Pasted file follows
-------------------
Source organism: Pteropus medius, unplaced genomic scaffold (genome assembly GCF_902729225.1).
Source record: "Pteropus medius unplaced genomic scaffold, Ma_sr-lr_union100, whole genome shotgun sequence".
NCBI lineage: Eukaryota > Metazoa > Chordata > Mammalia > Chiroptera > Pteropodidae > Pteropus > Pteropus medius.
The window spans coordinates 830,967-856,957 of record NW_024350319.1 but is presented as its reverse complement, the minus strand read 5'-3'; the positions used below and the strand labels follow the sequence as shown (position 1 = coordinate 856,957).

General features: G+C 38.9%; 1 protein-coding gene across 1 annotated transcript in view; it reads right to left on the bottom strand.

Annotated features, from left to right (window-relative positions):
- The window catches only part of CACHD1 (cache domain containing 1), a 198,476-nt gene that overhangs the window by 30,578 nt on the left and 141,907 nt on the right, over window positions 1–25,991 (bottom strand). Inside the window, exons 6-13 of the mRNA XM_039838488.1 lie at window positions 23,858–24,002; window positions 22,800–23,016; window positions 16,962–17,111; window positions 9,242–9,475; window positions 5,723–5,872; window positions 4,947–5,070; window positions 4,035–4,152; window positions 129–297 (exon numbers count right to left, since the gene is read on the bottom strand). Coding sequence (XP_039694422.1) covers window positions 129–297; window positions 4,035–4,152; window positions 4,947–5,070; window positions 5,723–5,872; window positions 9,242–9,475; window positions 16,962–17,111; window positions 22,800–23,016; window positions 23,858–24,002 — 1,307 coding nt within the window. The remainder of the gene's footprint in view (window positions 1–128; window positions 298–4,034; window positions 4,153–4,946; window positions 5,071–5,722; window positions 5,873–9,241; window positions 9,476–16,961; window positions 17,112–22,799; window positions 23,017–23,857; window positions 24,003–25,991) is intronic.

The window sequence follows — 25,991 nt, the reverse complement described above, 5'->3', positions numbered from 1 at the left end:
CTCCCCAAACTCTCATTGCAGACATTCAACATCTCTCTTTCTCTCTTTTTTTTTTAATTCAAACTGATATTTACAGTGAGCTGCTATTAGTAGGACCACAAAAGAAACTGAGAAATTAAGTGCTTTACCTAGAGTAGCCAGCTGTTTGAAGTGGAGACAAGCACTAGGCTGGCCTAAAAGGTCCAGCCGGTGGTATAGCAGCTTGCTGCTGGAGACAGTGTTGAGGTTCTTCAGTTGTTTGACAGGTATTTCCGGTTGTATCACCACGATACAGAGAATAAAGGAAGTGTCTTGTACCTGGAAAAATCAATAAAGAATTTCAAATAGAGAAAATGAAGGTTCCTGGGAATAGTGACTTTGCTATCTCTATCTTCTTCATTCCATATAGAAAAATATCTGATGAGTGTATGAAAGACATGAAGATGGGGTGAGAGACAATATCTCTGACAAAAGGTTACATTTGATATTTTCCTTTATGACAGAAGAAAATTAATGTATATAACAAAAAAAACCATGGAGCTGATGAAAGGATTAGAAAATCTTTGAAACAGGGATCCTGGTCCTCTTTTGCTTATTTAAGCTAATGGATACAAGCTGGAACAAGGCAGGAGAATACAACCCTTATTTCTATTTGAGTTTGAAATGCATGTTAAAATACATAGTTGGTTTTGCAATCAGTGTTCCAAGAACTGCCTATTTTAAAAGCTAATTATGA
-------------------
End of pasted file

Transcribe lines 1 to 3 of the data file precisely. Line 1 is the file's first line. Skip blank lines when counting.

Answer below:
Source organism: Pteropus medius, unplaced genomic scaffold (genome assembly GCF_902729225.1).
Source record: "Pteropus medius unplaced genomic scaffold, Ma_sr-lr_union100, whole genome shotgun sequence".
NCBI lineage: Eukaryota > Metazoa > Chordata > Mammalia > Chiroptera > Pteropodidae > Pteropus > Pteropus medius.